The Dynamic Earth: A Course for Educators

How and why is the Earth constantly changing? How do scientists reconstruct events in Earth's geologic history? This course explores the origin and evolution of the Earth and provides resources for educational use.

About The Course

The AMNH course The Dynamic Earth: A Course for Educators provides students with an overview of the origin and evolution of the Earth. Informed by the recently released Next Generation Science Standards, this course examines geological time scales, radiometric dating, and how scientists “read the rocks.” We will explore dramatic changes in the Earth over the last 4 billion years, including how the evolution of life on Earth has affected its atmosphere. In addition to looking at geology on a global scale, participants will take to their own backyards to explore and share their local geologic history. Course participants will bring their understanding of the dynamic Earth - along with content resources, discussion questions, and assignments - into their own teaching.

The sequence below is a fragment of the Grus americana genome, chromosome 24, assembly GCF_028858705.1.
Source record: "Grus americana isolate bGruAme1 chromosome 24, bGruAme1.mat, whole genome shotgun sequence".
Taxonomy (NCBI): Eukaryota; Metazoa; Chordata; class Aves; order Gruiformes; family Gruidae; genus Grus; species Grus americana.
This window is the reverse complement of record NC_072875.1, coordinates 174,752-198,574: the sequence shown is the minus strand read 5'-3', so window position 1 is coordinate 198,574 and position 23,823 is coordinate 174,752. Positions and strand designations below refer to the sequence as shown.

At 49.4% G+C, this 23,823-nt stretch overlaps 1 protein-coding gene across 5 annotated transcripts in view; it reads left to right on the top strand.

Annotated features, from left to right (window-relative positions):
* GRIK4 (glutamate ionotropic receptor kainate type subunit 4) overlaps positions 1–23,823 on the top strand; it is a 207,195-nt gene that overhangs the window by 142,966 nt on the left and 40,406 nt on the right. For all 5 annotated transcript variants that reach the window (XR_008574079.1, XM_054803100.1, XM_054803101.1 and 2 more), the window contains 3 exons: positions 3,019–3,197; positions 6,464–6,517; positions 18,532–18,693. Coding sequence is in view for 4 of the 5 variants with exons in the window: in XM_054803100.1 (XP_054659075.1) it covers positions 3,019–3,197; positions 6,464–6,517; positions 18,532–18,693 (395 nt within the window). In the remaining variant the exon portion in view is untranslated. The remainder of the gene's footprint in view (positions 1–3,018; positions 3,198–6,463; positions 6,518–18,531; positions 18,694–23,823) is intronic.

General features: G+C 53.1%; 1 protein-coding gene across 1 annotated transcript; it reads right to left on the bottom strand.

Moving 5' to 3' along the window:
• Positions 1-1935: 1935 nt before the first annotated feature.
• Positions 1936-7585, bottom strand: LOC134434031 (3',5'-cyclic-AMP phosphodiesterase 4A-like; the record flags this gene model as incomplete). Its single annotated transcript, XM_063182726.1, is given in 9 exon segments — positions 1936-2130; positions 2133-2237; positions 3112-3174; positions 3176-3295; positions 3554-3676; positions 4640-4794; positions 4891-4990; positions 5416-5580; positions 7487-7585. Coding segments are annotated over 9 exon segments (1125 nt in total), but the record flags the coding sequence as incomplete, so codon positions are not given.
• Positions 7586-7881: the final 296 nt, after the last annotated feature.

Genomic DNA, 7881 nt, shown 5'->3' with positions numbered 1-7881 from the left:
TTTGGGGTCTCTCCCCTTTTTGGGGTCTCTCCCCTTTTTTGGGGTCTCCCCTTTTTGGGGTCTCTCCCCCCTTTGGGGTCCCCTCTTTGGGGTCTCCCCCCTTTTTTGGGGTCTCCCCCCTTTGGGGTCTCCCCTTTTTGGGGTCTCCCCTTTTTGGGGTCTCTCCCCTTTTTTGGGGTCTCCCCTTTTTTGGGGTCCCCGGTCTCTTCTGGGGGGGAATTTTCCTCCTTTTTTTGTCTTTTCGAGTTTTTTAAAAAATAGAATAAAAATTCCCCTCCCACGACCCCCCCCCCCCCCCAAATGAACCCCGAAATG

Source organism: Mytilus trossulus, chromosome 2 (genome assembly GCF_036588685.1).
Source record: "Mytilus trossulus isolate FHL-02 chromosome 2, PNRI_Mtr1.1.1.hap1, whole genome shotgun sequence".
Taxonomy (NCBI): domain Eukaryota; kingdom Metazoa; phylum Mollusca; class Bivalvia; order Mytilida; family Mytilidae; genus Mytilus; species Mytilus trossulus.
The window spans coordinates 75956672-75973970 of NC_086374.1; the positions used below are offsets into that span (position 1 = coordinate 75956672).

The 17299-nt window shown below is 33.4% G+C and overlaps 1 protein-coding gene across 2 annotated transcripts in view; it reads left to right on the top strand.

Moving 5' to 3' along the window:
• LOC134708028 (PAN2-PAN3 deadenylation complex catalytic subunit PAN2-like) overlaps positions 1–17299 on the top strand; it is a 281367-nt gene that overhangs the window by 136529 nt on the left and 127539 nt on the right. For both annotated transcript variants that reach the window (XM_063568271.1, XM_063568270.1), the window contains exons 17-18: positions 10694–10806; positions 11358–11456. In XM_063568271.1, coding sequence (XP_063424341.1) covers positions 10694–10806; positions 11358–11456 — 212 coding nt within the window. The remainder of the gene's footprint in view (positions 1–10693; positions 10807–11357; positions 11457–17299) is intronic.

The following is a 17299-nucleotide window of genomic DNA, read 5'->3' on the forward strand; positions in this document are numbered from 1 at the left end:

Frequently Asked Questions

What resources will I need for this class?
This class contains all the readings you will need. Any additional materials will be freely available online. 

Who should enroll in this course?
All interested educators are welcome to enroll in this course. The course content focuses primarily on Earth science at the secondary school level (grades 7-12 in the United States).

What are the prerequisites for the class?
There are no prerequisites for this course. An introductory background in Earth science or geology may be helpful but is not required.

What opportunities are available at the American Museum of Natural History as part of this class?
The Museum, located in New York City, offers many rich and diverse opportunities to explore Earth science, including, in particular, the Hall of Planet Earth. For more information, please visit amnh.org.

Recommended Background

There are no prerequisites for this course. An introductory background in Earth science or geology may be helpful but is not required.